Exxon lesson: Prevention, RCACs the key to avoiding future disaster
March 21st, 2014 | Carey Restino
There are a few sayings that serve us well. One of them is, "The best predictor of the future is the past." Over the past two weeks, dozens of people have shared their stories of the Exxon Valdez oil spill some 25 years ago. Those who arrived in Alaska after the spill will hopefully never feel the depth of the pain and helplessness people felt watching hundreds of birds die coated in black crude oil or the anger Alaskans felt toward those who caused the destruction.
Alaskans in general are more intimately connected with their natural surroundings, making the impact of the spill all the more devastating. It was as if a member of their family had been maimed, some said.
Studies have shown that there is a huge difference between the impact of a natural disaster, like an earthquake, and a man-made disaster, like an oil spill. When people have someone to blame, the anger tears people, families and communities apart. The impact of the oil spill went far beyond the oiled coastline and infiltrated our economy, our community structure and our personal health. There was, it would seem, no part of Alaska that was untouched by this disaster.
Over the last quarter-century, much energy has been put toward making sure that such a disaster doesn't happen again, but the majority of that energy has been focused in the one place that has the clearest memory of the disaster. Even a few hundred miles away, the people of Cook Inlet are far less protected from a spill, though they have arguably more risk than Prince William Sound.
And areas like the Aleutian Chain with its steady vessel traffic, and the Arctic, with its severe conditions and expanding use, are woefully unprepared. No one who has even performed a cursory glance at the situation would argue the fact that there is much more we could do in Alaska to protect our waters from another devastating spill.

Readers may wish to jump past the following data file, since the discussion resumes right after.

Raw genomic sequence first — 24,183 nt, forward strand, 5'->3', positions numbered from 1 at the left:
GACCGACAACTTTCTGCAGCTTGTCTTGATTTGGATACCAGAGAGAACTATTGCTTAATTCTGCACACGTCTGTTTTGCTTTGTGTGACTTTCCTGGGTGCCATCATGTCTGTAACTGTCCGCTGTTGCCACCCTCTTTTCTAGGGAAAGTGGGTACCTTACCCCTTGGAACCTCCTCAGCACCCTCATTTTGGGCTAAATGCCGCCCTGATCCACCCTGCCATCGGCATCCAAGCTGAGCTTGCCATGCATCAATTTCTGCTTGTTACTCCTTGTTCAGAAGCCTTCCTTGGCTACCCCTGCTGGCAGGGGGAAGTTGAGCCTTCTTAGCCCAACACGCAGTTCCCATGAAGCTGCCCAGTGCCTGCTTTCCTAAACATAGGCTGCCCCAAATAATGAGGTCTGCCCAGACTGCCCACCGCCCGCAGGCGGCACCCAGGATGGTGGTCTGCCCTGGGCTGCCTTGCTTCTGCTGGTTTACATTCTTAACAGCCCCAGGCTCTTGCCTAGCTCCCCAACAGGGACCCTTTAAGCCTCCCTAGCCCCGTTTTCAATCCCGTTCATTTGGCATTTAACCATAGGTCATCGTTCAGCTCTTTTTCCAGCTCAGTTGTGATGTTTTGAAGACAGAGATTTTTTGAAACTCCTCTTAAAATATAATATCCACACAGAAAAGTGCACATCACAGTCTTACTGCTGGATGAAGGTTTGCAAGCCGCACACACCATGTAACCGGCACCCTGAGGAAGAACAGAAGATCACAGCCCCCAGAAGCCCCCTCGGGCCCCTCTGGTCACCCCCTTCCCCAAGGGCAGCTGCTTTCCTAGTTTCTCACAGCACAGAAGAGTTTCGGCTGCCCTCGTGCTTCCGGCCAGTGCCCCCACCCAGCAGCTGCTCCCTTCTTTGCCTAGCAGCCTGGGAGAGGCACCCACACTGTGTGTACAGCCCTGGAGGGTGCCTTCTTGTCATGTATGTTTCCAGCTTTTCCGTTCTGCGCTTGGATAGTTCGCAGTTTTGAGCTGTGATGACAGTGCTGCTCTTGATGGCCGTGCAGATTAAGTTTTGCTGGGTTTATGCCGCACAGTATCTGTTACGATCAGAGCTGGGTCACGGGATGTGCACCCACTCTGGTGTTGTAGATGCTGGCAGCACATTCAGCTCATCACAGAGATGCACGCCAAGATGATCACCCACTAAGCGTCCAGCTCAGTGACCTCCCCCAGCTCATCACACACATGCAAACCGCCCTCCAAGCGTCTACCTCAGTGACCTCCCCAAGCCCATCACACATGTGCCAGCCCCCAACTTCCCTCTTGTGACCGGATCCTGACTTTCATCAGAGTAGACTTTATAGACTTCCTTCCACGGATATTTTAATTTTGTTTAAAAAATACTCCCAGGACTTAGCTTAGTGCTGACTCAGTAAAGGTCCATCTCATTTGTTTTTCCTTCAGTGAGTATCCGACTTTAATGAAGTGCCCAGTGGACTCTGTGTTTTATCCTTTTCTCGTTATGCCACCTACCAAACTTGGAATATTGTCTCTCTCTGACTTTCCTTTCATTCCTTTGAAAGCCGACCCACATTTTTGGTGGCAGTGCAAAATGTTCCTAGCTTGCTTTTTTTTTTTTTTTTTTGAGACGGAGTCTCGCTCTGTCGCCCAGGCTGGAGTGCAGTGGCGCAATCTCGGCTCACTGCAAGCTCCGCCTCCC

But memories are short. Look into the eyes of a fisherman who lost his livelihood or a biologist who watched a pod of whales swim through the oil slick and you'll see what it really means to witness the destruction of a spill. Unfortunately, it is difficult for any of us to keep a steady focus for the rest of our lives on the goal of prevention.
That is why organizations like the Prince William Sound Regional Citizens' Advisory Council are so valuable. This group of staff and volunteers is not a watchdog organization, they say, but rather provides a way to help industry operate safely.
They pay attention to the minutia that we can't follow, lobby for what needs to be in place for spill prevention and response to be effective, and perform the science needed to make solid decisions about the environment. For 24 years they have been keeping Prince William Sound safe, and the rest of Alaska should be jealous.
So why aren't there similar organizations throughout the state's coastal regions? Because the oversight costs money, money that industry doesn't want to spend if they don't have to. The Prince William Sound council was set up only after the Oil Pollution Act of 1990 mandated it.
Without that mandate, it might never have happened, and the mistakes of the past might have repeated themselves. Even setting up a citizens' advisory council is not enough - one must ensure that the composition of the council is such that the voices of every-day citizens carry enough weight to compete with that of corporations operating in the area. Otherwise, the council becomes ineffective.
The simple fact is that few of us are good at self-regulating, and budget-strapped government agencies are not always effective at providing the necessary oversight of industry. But a group of citizen stakeholders who are knowledgeable about the issues at hand can provide that oversight effectively. These people are aware of the balance between economic and environmental health — they live, work and play in the regions they are watching over. There are few models of a more balanced approach to industry oversight than the one right in our back yard.
The biggest lesson learned in the Exxon Valdez oil spill was that prevention is the answer. All the contingency planning and clean-up technology in the world does not hold a candle to the impacts of safety measures that prevent that spill. Citizens' advisory councils are unquestionably the best means to develop an effective prevention program, no matter where or what form the risks take. Advocates for such programs need look no further for proof of their need than the disaster that occurred 25 years ago, one that continues to impact the environment of the state today. Hopefully, it won't take another spill or similar disaster to learn this lesson.